Dale Carnegie: ‘Tell the audience what you’re going to say, say it; then tell them what you’ve said.’ – Part One
Writing an essay, for some people can be a nightmare. You never know where to start and what to say. When I was at school I used to hear this phrase quite often and to be honest I never really understood it – until I came to university. I thought I would spend my next three blogs talking about the three main sections of an essay – Introduction, main body and conclusion.
The essay title I will use as an example in this blog is ‘Should we have a market for organs?’
For me, in an introduction, I like to set out what my essay is going to be about in a single paragraph. I have a structure I follow:
In the first sentence I think it is important to point out what my essay is going to argue.
‘I will argue against a legal market for organs.’
What I’ve done here is tell the reader what point of view I am taking in a clear and concise way.
Usually, in a law essay it is helpful to provide an outline of the law you will be commenting on. Resultingly, I usually put in a sentence saying I will do exactly that.
‘I will begin by outlining the current law around organ donation and the context in which the law was created.’
By doing this, it provides fluidity. It tells the reader of the order you are going to take in your essay.
Here, I like to give a summary of my arguments. There are many different ways to do this and it depends on how complicated your arguments are. In this essay, the arguments are simple to understand so the sentence can be simple.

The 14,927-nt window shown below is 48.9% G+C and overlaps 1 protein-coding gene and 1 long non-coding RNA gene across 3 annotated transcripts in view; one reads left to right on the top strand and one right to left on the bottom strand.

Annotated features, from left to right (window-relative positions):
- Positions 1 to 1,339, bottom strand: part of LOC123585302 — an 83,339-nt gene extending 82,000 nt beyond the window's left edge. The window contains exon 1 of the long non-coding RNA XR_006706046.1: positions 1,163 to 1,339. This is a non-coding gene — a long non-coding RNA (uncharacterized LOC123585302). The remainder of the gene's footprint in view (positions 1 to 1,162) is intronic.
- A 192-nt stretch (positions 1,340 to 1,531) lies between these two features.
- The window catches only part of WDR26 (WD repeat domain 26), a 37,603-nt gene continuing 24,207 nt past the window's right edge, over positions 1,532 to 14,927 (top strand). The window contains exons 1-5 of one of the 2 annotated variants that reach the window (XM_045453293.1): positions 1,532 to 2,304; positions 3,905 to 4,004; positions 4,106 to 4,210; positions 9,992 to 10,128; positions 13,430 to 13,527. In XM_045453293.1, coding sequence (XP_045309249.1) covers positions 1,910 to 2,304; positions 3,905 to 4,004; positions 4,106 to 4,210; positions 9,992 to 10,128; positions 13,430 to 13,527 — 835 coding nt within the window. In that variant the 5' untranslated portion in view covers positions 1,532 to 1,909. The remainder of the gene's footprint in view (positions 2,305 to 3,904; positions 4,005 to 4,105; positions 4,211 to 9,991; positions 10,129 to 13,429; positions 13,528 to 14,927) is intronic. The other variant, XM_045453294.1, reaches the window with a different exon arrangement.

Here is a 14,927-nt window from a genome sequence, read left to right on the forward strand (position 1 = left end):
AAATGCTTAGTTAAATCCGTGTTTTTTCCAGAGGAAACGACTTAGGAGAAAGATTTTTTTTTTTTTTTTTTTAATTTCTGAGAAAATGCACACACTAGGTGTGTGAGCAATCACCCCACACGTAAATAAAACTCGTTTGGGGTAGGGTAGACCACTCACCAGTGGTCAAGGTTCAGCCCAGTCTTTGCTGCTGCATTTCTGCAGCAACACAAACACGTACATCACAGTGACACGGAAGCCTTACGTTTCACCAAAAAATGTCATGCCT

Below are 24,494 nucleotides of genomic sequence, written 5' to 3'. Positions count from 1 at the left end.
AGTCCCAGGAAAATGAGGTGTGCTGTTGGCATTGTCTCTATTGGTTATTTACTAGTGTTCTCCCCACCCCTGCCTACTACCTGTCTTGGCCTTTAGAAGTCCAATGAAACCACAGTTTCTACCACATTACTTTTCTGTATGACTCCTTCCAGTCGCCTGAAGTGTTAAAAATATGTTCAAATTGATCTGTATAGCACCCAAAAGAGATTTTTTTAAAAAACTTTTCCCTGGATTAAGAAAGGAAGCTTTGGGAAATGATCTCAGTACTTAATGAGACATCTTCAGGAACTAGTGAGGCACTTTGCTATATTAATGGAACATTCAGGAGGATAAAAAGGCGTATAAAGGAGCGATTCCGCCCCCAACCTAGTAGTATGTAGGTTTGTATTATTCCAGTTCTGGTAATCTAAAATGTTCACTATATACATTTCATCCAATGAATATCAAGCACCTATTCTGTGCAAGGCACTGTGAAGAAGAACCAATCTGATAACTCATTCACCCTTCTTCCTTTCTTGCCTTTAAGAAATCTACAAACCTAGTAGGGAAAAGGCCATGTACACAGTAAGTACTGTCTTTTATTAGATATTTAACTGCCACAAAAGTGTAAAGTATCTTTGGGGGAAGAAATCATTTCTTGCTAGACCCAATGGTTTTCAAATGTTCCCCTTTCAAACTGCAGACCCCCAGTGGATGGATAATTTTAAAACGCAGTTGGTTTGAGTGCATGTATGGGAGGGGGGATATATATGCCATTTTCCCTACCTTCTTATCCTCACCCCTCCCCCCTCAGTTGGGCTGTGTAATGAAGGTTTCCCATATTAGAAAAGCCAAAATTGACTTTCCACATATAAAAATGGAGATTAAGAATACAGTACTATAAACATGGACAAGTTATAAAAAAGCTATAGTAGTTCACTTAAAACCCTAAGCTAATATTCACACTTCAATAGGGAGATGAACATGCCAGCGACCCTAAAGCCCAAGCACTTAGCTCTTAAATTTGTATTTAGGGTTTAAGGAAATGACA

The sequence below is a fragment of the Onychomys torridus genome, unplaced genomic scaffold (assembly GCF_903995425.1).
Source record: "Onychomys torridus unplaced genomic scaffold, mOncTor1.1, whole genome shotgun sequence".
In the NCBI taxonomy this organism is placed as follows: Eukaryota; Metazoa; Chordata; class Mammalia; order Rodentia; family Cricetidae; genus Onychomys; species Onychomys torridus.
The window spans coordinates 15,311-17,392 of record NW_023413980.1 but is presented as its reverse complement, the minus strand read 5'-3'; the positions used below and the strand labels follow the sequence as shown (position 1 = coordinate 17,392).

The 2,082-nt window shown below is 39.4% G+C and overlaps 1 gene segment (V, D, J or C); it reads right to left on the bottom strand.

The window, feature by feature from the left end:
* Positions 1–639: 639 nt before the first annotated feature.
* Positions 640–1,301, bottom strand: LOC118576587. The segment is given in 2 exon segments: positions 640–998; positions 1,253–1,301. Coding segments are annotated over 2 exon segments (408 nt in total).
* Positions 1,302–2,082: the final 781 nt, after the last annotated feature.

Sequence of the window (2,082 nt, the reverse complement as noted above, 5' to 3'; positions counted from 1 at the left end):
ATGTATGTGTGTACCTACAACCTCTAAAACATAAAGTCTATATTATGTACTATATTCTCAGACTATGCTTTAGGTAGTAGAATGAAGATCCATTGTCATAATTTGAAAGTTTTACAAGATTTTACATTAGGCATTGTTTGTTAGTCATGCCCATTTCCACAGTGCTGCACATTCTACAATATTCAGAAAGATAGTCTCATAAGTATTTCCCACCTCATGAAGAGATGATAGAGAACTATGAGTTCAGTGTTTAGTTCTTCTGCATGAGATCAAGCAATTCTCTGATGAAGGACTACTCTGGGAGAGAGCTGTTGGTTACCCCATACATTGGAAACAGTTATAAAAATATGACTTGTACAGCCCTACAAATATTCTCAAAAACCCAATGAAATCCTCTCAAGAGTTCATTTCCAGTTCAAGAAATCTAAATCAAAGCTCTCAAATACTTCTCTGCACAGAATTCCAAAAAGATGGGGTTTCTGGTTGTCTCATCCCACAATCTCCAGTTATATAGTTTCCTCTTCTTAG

‘I will then discuss arguments against a legal market for organs. These include autonomy, exploitation, and the problem with commercializing body parts and how this in turns contributes to exploitation.’
This allows the reader to know the structure of your essay in terms of arguments. This might seem like a simple thing to do but it removes the element of surprise. Your reader knows what you will be talking about and in their mind they will already begin thinking about the arguments you are going to make.
In law essays, you might decide to talk about a previously discussed reform. This may be reform created by law academics or the law commission but either way they are good analysis tools when deciding the direction of the law. Putting this in your introduction tells the reader which proposals you are going to talk about.
‘I will consider Erin and Harris’s proposal for a regulated market but will argue this idea is flawed as it does not provide solutions to the main disadvantages of having a market for organs.’
In the introduction you can point out whether the reform will be good for the law or bad. This has the same effect as the sentence before. It points out the direction of your essay and tells your reader what they should expect.
I hope this was helpful and tune in for the next blog on the main body of the essay! 🙂